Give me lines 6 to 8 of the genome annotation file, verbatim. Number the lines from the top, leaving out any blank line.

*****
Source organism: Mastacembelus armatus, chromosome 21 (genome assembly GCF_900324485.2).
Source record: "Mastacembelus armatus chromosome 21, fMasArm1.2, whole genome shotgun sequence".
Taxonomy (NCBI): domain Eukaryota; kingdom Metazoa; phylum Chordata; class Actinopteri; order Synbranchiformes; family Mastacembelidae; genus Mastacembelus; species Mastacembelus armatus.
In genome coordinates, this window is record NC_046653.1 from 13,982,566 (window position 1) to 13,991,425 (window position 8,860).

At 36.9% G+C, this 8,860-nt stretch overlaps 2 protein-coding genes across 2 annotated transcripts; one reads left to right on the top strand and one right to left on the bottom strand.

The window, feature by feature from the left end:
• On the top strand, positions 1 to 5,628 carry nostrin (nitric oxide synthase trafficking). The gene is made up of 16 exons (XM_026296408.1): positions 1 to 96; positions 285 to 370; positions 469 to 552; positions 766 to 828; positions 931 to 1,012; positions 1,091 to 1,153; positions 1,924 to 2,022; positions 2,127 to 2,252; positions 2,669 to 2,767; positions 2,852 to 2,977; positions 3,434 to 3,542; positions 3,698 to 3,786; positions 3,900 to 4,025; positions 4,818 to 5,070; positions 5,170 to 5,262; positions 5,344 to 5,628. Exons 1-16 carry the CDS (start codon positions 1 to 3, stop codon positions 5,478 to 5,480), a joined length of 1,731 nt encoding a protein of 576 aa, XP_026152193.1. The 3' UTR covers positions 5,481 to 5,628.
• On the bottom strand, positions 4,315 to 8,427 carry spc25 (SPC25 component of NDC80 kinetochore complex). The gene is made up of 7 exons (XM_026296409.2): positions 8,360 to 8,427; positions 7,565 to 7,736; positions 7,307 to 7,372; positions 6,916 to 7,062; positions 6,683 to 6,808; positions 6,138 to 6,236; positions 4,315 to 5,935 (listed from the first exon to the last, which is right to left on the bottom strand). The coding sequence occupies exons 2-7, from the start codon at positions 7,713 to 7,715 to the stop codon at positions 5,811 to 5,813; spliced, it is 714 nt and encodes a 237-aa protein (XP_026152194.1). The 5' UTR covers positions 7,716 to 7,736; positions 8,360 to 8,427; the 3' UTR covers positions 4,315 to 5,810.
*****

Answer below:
The window, feature by feature from the left end:
• On the top strand, positions 1 to 5,628 carry nostrin (nitric oxide synthase trafficking). The gene is made up of 16 exons (XM_026296408.1): positions 1 to 96; positions 285 to 370; positions 469 to 552; positions 766 to 828; positions 931 to 1,012; positions 1,091 to 1,153; positions 1,924 to 2,022; positions 2,127 to 2,252; positions 2,669 to 2,767; positions 2,852 to 2,977; positions 3,434 to 3,542; positions 3,698 to 3,786; positions 3,900 to 4,025; positions 4,818 to 5,070; positions 5,170 to 5,262; positions 5,344 to 5,628. Exons 1-16 carry the CDS (start codon positions 1 to 3, stop codon positions 5,478 to 5,480), a joined length of 1,731 nt encoding a protein of 576 aa, XP_026152193.1. The 3' UTR covers positions 5,481 to 5,628.
• On the bottom strand, positions 4,315 to 8,427 carry spc25 (SPC25 component of NDC80 kinetochore complex). The gene is made up of 7 exons (XM_026296409.2): positions 8,360 to 8,427; positions 7,565 to 7,736; positions 7,307 to 7,372; positions 6,916 to 7,062; positions 6,683 to 6,808; positions 6,138 to 6,236; positions 4,315 to 5,935 (listed from the first exon to the last, which is right to left on the bottom strand). The coding sequence occupies exons 2-7, from the start codon at positions 7,713 to 7,715 to the stop codon at positions 5,811 to 5,813; spliced, it is 714 nt and encodes a 237-aa protein (XP_026152194.1). The 5' UTR covers positions 7,716 to 7,736; positions 8,360 to 8,427; the 3' UTR covers positions 4,315 to 5,810.